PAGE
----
It seems that it is commonly understood in the Twitterverse that hashtag #MyGirlfriendNotAllowedTo is simply one big gag, a mockery of overprotective and controlling boyfriends who really do place strict limits on their girlfriend’s behavior. But #MyGirlfriendNotAllowedTo turns domestic abuse and controlling behavior into one big joke, which really isn’t all that funny:
“#MyGirlfriendNotAllowedTo break up with me unless she has a 20 slide power point, thesis statement, 6 essays and a letter from God.”
“#MyGirlfriendNotAllowedTo have a cell phone. Who she tryna talk to? Here’s a walkie talkie, you ain’t going that far.”
“#MyGirlfriendNotAllowedTo open doors, what you lookin for hoe? A way out of this relationship?”
#MyGirlfriendNotAllowedTo, one of the newest trending hashtags on Twitter might be meant as a joke but many of the tweets associated with it do more than just hint at domestic abuse against women.
This new Twitter trend is similar to the content that the #FBRape campaign tried to have removed from Facebook and were ultimately successful. Despite the more severe nature of Facebook’s content, both of these forms of internet content do the same thing — promote violence against women.
Essentially what’s happening this time around is that the same tweets are being circulated around the site, and they all revolve around the same concept — control your girl, otherwise she’ll leave you. Because women aren’t allowed to leave their men ... ever.
This trend of “humorous” tweets and Facebook pages based in mocking the power and control that is forced upon many women may not be new, but has become much more widespread, much more noticeable and much more tolerated. The common response to complaints like this article is, “Can’t you take a joke?”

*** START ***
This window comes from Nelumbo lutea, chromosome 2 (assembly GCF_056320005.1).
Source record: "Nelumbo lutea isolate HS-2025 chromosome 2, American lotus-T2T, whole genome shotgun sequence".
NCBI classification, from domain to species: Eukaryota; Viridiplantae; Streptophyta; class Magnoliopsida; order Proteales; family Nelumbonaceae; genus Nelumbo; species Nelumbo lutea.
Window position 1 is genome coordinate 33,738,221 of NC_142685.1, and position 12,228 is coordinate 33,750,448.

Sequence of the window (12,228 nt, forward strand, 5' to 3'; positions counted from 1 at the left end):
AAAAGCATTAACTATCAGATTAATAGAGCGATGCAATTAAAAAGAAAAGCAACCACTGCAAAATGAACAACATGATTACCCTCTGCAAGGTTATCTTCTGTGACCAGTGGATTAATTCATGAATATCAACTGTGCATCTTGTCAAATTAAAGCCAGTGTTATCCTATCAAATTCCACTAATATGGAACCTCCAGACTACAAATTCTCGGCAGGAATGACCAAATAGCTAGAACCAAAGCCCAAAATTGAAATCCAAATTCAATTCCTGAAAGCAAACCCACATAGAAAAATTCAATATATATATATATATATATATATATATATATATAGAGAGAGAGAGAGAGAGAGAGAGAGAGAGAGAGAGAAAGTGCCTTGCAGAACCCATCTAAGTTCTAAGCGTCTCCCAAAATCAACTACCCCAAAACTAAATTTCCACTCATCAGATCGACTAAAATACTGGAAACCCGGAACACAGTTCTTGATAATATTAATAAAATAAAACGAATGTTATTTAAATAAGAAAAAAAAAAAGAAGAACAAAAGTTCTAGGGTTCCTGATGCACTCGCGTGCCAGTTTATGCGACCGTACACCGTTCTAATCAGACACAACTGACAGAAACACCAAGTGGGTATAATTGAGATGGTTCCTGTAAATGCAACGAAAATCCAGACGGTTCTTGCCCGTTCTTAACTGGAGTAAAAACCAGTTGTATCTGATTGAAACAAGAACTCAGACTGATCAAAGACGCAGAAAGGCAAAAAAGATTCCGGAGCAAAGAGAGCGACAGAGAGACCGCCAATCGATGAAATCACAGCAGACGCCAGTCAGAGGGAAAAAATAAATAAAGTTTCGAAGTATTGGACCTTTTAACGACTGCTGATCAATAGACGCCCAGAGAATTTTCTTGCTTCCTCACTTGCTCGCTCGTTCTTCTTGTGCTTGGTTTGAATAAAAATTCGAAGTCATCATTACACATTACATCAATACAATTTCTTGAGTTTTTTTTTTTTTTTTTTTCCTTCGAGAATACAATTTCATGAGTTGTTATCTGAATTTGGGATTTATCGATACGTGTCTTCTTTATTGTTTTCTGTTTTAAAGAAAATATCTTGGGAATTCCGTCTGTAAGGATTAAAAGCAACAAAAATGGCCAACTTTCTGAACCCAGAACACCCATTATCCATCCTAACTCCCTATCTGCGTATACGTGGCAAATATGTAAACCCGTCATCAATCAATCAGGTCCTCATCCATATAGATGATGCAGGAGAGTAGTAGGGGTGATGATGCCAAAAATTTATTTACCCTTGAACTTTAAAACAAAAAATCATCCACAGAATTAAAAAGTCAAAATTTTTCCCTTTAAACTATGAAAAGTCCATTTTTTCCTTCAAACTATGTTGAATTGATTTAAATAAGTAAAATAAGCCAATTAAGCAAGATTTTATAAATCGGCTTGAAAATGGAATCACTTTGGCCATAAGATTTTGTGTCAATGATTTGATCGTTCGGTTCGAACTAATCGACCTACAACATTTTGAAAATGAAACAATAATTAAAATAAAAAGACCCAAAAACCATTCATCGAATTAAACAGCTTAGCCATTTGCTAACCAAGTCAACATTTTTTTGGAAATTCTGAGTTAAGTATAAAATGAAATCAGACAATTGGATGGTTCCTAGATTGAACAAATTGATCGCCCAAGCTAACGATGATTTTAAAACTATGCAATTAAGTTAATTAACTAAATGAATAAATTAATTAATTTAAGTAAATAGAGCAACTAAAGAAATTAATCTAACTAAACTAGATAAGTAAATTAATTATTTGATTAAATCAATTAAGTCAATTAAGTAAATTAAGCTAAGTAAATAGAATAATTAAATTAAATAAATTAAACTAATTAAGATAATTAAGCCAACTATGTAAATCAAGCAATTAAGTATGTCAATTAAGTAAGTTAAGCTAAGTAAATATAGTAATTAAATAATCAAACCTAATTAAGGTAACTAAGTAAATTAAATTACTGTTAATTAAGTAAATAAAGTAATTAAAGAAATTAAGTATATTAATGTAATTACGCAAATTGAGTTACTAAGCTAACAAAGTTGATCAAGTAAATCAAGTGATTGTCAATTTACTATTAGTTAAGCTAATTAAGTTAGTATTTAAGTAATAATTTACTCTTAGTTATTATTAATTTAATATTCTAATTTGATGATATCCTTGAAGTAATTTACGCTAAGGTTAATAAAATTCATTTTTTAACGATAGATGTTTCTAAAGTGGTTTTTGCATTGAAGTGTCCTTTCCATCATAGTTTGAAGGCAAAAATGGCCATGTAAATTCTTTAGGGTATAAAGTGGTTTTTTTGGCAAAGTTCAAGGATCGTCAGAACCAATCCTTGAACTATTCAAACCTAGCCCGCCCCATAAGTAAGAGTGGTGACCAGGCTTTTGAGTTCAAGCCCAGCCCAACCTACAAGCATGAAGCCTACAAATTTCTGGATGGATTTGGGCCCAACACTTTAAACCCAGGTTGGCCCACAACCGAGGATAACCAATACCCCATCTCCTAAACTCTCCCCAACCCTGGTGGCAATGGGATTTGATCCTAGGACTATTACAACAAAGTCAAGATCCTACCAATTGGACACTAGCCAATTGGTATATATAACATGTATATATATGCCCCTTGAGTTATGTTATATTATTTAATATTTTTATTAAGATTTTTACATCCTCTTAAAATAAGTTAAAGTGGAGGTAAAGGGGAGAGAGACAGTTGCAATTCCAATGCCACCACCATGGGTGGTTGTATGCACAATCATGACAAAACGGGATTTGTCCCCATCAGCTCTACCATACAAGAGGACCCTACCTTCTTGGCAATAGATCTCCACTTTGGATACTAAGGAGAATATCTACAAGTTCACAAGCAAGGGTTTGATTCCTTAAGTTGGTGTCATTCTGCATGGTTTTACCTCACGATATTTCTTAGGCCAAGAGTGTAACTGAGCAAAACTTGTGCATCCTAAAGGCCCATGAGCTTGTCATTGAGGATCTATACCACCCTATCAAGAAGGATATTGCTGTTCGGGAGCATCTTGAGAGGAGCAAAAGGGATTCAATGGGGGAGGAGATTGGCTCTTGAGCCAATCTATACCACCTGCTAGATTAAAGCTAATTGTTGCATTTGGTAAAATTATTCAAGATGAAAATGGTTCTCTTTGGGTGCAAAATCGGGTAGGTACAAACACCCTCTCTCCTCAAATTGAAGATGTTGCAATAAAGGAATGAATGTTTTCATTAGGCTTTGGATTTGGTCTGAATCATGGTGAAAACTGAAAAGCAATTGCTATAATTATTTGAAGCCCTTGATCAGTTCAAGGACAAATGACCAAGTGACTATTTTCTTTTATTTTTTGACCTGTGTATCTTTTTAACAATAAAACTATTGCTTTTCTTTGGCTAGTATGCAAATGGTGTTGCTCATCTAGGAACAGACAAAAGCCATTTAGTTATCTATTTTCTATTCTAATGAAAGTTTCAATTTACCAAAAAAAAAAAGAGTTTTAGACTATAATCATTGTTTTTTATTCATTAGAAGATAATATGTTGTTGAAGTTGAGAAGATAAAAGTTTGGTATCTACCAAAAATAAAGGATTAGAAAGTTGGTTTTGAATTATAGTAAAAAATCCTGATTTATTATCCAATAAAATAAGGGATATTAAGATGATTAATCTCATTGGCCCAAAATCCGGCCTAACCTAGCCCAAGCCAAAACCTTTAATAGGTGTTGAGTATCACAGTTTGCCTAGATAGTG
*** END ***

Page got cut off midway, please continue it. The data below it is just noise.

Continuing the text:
No. Actually, I can’t. Because this isn’t a joke. It’s not funny, and instead content like this trivializes the real, scary, harmful and damaging behaviors that so many women find themselves subjected to in abusive relationships. More often than not content like this is only ever aimed at women, with very few cases aimed at men. That fact may become irrelevant, because using power to control a significant other, male or female, is never okay.
As of Wednesday, the only tweets using this hashtag were the #MyGirlfriendNotAllowedTo, yet as of Thursday many girls have been reclaiming it as #MyBoyfriendNotAllowedTo through using the same tweets and only replacing the hashtag. Although this proves its point, everyone is quite aware of the “crazy girlfriend” stereotype that these tweets may only be perpetuating. As evident in this tweet posted Thursday:
This is just another case of the whole "when a male does it, it’s okay, but females better not even bother" double standard. The double standard, demonstration of power, control over women, and stereotypes perpetuated in this are profound.